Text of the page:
Lisbon is the capital and the largest city of Portugal. It is situated in southwestern Europe, at the mouth of the Tagus River and it has an estimated population of 505,526 and an urban area population of 2.8 million, making it the 10th most populous urban area in the EU.
Lisbon stands out because of its importance in finance, commerce, media, entertainment, arts, international trade, education and tourism.
It is one of the major economic centres on the continent, with a growing financial sector and one of the largest container ports on Europe's Atlantic coast.
The city occupies the 40th place of highest gross earnings in the world and most of the headquarters of multinational corporations in Portugal are located in the Lisbon area.
Data and Facts
Lisbon is the second oldest city in Europe, after Athens and one of the oldest cities in the world.
Lisbon has a Mediterranean climate which implies mild rainy winters and warm – hot dry summers. The city is sunny throughout the year, with an annual average of 2900 – 3300 hours of sunshine, which make the city an ideal tourist spot.
Lisbon is known to be built on seven hills: Catelo, Graca, Monte, Penha de Franca, S. Pedro de Alcantara, Santa Catarina and Estrela.
The Tagus is the largest river and its estuary at Lisbon, up to 14 km wide, is said to be large enough to contain all the warships in the world.
The raven is a symbol of Lisbon. Historically there was a large cage with ravens in the Sao Jorge Castle but nowadays the birds have disappeared and you can only find the in the coat of arms of the municipality.
Lisbon has its own Cristo Rei, a Catholic monument overlooking the city, standing on the southern bank of the river. This statue commemorates Portugal's survival of WWII and it was inspired by Christ the Redeemer in Rio de Janeiro.
Lisbon has two sites listed by UNESCO as a World Heritage Site: Belem Tower and Jerónimos Monastery.
The administrative division in Portugal is a highly centralized system. It is divided into 18 districts and 2 autonomous regions. This Government structure is based on the 1976 Constitution and it identifies 3 tiers of government: Civil parishes, municipalities and administrative regions. Lisbon, as the capital city of Portugal, is considered the main district and the political centre of the country as it is the residence of the head of state.
This district is composed of 16 municipalities and 226 parishes. Currently, the mayor of Lisbon is Fernando Medina, who was elected in April 2015.
Lisbon is considered the financial and commercial centre of the country. Its economy is centred mostly across the city and concentrates almost 45% of the Portuguese GDP. This wealthy territory is heavily industrialized, including textile, footwear, leather, furniture, ceramics, cork, oil refineries, petrochemicals, shipping industry, electrical, machinery and paper industries.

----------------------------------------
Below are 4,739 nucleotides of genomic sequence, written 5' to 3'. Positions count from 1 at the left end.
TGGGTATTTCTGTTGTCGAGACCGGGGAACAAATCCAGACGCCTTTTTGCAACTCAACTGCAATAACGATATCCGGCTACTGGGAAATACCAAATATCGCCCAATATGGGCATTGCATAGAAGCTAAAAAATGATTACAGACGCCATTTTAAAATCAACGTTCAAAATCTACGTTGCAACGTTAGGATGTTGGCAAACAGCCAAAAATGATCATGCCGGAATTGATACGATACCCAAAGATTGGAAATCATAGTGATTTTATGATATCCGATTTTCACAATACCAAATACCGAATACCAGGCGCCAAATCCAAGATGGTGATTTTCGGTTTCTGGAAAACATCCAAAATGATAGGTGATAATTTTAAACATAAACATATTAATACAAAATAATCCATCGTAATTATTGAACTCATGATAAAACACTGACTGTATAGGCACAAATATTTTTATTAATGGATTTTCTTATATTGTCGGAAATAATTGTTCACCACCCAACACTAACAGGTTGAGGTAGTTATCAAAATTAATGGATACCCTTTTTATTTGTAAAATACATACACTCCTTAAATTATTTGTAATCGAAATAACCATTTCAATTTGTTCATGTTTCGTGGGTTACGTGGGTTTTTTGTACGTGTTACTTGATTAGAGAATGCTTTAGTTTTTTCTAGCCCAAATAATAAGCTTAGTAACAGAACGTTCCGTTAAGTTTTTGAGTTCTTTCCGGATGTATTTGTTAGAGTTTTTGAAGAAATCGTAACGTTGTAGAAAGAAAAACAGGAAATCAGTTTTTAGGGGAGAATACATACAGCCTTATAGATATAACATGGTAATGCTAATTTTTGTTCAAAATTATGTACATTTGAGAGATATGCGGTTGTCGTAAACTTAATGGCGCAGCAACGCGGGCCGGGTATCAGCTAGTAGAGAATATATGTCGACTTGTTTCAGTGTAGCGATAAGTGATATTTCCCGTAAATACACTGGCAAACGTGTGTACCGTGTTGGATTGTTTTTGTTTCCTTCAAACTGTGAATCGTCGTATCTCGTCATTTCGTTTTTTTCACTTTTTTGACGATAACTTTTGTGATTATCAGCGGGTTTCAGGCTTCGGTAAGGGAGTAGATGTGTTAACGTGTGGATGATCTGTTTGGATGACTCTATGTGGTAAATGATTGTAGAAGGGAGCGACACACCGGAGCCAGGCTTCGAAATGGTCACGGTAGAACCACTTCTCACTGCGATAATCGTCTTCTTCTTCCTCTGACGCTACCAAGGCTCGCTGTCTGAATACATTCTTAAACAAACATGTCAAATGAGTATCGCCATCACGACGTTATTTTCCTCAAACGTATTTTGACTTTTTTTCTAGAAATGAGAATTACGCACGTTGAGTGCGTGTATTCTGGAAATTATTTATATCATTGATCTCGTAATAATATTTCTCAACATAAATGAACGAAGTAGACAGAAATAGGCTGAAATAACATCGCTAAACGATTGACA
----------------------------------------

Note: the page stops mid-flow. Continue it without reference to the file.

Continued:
Traditionally, its economy was based on the fishing industry but since the 1990s, the tertiary sector has become the dominant economic activity in the city. Other traditional industries such as cork and textiles have been able to maintain their competitiveness through technological innovation.
The port of Lisbon is one of the busiest in the world due to its strategic location on the coast between Europe, Africa and the Atlantic.
Also, due to the heavily populated surroundings of the city, Lisbon is also a developing and important financial and technological hub. Many multinational companies are headquartered in Lisbon, which increases the trade across the region.
Tourism is another significant industry as the city receives an average of 4.5 million tourists per year. In 2019, Portugal was placed the second safest country for tourists according to acclaimed travel specialist BookMundi.
Portugal was placed among the top 50 exporting nations in global trade during 2017, shipping $62.2 billion worth of goods according to the International Trade Centre. Portugal’s highest-value exports are processed petroleum oils, automotive parts and accessories, cars, footwear, paper, new rubber tires, T-shirts, medicines and wine.
In 2019 the Lisbon tech ecosystem started to bloom and has now become a new hotspot for startups in Europe. Many entrepreneurs are eyeing the city as a low cost, potentially high-growth hub of the future, with an enviable beachside lifestyle.
For decades, substandard infrastructures hampered Portugal's economic development but entry in the EU changed that. With the help of the union, Portugal has invested heavily in its rail and road network and the investments have paid off and their infrastructures are currently good and getting better all the time.
The first Highway opened in Lisbon in 1944, connecting the city with the National Stadium. It was one of the first motorways in the world but it wasn't until 1980s when a significant expansion began. There are three circular motorways around the city; the 2ª Circular, the IC17 (CRIL), and the A9 (CREL)